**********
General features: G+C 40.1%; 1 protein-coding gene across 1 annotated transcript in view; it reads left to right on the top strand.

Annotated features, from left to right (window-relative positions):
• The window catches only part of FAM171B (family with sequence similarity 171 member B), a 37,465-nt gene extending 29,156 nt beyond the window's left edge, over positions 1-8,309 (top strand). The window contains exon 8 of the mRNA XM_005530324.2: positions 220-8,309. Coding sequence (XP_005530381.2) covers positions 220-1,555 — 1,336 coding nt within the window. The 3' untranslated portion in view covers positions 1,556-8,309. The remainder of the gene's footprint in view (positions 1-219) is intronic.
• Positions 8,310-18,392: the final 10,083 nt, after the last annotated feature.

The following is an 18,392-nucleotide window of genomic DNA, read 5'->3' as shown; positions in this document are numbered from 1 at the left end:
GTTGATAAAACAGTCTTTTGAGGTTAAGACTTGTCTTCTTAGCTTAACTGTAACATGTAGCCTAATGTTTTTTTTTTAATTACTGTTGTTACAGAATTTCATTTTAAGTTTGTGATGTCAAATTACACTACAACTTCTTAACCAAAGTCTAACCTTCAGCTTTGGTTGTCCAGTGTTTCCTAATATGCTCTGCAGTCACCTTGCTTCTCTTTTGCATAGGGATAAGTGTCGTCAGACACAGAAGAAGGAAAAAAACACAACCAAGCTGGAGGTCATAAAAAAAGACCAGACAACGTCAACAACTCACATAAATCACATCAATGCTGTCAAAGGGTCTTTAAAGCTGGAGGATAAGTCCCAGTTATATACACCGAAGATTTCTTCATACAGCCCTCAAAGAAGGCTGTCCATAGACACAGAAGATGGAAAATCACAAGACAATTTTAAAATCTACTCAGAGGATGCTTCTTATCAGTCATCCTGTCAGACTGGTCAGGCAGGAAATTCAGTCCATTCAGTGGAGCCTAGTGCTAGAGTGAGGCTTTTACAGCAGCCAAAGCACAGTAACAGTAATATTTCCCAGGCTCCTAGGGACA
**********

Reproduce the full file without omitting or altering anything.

General features: G+C 40.1%; 1 protein-coding gene across 1 annotated transcript in view; it reads left to right on the top strand.

Annotated features, from left to right (window-relative positions):
• The window catches only part of FAM171B (family with sequence similarity 171 member B), a 37,465-nt gene extending 29,156 nt beyond the window's left edge, over positions 1-8,309 (top strand). The window contains exon 8 of the mRNA XM_005530324.2: positions 220-8,309. Coding sequence (XP_005530381.2) covers positions 220-1,555 — 1,336 coding nt within the window. The 3' untranslated portion in view covers positions 1,556-8,309. The remainder of the gene's footprint in view (positions 1-219) is intronic.
• Positions 8,310-18,392: the final 10,083 nt, after the last annotated feature.

The following is an 18,392-nucleotide window of genomic DNA, read 5'->3' as shown; positions in this document are numbered from 1 at the left end:
GTTGATAAAACAGTCTTTTGAGGTTAAGACTTGTCTTCTTAGCTTAACTGTAACATGTAGCCTAATGTTTTTTTTTTAATTACTGTTGTTACAGAATTTCATTTTAAGTTTGTGATGTCAAATTACACTACAACTTCTTAACCAAAGTCTAACCTTCAGCTTTGGTTGTCCAGTGTTTCCTAATATGCTCTGCAGTCACCTTGCTTCTCTTTTGCATAGGGATAAGTGTCGTCAGACACAGAAGAAGGAAAAAAACACAACCAAGCTGGAGGTCATAAAAAAAGACCAGACAACGTCAACAACTCACATAAATCACATCAATGCTGTCAAAGGGTCTTTAAAGCTGGAGGATAAGTCCCAGTTATATACACCGAAGATTTCTTCATACAGCCCTCAAAGAAGGCTGTCCATAGACACAGAAGATGGAAAATCACAAGACAATTTTAAAATCTACTCAGAGGATGCTTCTTATCAGTCATCCTGTCAGACTGGTCAGGCAGGAAATTCAGTCCATTCAGTGGAGCCTAGTGCTAGAGTGAGGCTTTTACAGCAGCCAAAGCACAGTAACAGTAATATTTCCCAGGCTCCTAGGGACA